Lake Bell fell into depression following her son's traumatic home birth.
The 40-year-old actress recently revealed how her and husband Scott Campbell's kids, Nova, now five, and Osgood, two, were born with the umbilical cord wrapped around their necks and unable to breathe and she admitted her youngest child's subsequent admission to a hospital intensive care unit made her stop feeling like herself.
She said: "I was like I need something, I can't be a person. I don't know how to be ... I had never felt that before.
"My heart aches for those who feel that through the hardship of their life every day, like, I have felt it. I know what it is and it's a monster. It's a demon."
Lake realised how low she had got one evening when her young daughter could feel she wasn't a "normal mommy" anymore.
She recalled: "I remember my daughter saying at one point... 'Go away, monster, you go away!' and I was like, 'What? Are you okay? Is there a monster here?' and she said, 'He's still here. Go away monster. You can't play here!'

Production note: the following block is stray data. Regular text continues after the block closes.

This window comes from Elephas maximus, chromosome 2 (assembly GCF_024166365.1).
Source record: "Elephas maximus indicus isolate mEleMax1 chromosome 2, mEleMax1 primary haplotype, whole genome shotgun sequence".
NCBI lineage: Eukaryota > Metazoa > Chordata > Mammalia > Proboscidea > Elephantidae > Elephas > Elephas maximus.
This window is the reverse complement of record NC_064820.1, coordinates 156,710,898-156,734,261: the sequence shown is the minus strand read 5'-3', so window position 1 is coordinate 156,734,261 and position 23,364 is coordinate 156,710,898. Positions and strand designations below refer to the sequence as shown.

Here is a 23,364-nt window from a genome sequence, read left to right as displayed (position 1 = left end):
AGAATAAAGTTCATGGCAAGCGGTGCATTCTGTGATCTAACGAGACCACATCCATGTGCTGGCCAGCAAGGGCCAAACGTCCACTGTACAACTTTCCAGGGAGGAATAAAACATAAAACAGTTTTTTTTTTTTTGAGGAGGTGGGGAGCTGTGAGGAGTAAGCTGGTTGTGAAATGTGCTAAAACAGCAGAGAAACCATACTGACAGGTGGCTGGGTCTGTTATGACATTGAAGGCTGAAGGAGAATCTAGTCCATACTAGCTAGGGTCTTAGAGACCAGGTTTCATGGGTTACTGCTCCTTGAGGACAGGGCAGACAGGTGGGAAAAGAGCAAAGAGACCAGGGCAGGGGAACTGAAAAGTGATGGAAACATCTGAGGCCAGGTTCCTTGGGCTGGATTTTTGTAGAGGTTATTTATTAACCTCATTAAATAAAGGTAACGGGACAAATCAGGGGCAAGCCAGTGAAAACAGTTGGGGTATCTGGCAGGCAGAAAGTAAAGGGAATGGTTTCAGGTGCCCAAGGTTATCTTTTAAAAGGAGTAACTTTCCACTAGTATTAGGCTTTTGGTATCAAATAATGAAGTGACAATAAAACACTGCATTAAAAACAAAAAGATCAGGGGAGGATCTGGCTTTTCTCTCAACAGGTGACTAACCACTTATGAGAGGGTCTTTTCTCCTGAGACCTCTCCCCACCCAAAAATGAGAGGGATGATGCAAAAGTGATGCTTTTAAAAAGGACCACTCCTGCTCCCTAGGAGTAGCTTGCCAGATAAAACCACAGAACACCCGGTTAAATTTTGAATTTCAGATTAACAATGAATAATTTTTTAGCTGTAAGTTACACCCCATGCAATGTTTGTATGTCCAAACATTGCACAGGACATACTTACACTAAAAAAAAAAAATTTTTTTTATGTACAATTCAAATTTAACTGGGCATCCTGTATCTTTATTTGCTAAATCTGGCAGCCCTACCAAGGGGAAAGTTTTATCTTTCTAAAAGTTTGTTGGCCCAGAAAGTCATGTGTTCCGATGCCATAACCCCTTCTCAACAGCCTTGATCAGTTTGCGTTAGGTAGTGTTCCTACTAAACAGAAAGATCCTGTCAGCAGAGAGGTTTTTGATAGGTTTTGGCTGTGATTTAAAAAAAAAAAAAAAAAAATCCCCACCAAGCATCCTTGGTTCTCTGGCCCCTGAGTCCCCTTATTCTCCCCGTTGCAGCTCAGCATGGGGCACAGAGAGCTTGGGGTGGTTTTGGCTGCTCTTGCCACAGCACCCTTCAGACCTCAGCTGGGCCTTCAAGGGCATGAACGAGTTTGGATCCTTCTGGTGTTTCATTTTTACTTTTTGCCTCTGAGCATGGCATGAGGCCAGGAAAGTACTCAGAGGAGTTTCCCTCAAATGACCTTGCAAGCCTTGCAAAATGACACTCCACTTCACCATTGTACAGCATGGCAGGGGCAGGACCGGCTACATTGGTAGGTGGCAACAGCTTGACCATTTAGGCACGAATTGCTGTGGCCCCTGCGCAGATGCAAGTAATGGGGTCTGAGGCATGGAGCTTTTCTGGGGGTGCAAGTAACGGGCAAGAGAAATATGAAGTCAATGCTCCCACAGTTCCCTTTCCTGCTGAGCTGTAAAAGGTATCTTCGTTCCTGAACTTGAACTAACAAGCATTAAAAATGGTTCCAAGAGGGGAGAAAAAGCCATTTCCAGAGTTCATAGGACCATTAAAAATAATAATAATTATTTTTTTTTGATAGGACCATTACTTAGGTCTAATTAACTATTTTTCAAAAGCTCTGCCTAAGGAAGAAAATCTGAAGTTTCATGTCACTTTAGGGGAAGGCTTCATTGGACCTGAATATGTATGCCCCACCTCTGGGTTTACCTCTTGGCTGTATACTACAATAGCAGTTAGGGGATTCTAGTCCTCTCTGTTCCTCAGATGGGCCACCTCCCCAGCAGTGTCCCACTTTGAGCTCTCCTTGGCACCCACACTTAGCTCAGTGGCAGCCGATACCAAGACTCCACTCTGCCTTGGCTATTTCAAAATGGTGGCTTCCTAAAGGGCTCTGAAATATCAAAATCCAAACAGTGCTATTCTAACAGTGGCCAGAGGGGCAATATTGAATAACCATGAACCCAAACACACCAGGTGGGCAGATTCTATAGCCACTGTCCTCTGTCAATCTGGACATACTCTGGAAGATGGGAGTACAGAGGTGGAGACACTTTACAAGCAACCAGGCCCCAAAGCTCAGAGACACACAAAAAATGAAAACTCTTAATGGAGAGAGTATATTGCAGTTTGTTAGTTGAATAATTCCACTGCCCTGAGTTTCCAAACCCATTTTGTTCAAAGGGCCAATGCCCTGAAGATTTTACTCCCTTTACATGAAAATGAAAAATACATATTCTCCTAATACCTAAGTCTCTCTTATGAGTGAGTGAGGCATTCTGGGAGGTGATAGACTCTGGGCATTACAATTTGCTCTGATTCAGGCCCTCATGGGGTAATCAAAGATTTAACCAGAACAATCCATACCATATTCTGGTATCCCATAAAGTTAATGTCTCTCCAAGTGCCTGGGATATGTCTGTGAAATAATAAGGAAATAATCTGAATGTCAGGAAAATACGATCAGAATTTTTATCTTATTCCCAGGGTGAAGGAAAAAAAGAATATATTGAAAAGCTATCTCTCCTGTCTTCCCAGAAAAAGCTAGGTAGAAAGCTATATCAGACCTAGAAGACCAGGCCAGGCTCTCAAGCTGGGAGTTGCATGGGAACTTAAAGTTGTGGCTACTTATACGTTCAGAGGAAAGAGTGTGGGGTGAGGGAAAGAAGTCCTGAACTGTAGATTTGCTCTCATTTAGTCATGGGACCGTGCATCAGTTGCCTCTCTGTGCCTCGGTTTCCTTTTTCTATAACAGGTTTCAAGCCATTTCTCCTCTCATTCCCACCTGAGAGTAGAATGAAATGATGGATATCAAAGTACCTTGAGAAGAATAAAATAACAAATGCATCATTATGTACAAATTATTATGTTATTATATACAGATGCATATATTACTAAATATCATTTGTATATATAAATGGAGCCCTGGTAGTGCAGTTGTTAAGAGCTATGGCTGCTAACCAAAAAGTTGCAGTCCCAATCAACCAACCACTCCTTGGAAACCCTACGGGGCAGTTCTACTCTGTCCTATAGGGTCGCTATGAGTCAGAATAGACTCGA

"I know what she's talking about. She feels like I'm not 'normal mommy.' She feels like there's a f***ing demon in the goddamn room and she wants it to get the f**k away. It was a feeling of a little person being very intuitive to there being a cloud of darkness here and she was trying to get it away."
The 'Bless This Mess' actress "begged" to be put on medication to help her recover and she found it really helped.
Speaking on 'The Conversation with Amanda De Cadenet', she said: "I took a medication called Zoloft, a very low dose and this was again, a person who was afraid of Advil, and I begged for it and I begged for it for my own well-being and for my family's well-being ... and it took me to a place where I could be. I could just be.
"It was rational. I needed to just be Lake and I felt finally like I could breathe the air that Lake breathes, not like some other person that I don't recognise."
Lake admitted she has always been into an "organic f***ing kumbaya way of living" but wanted to share her story to destigmatise the use of medication and getting help from therapists.
She said: "I think parents, we really are in it together."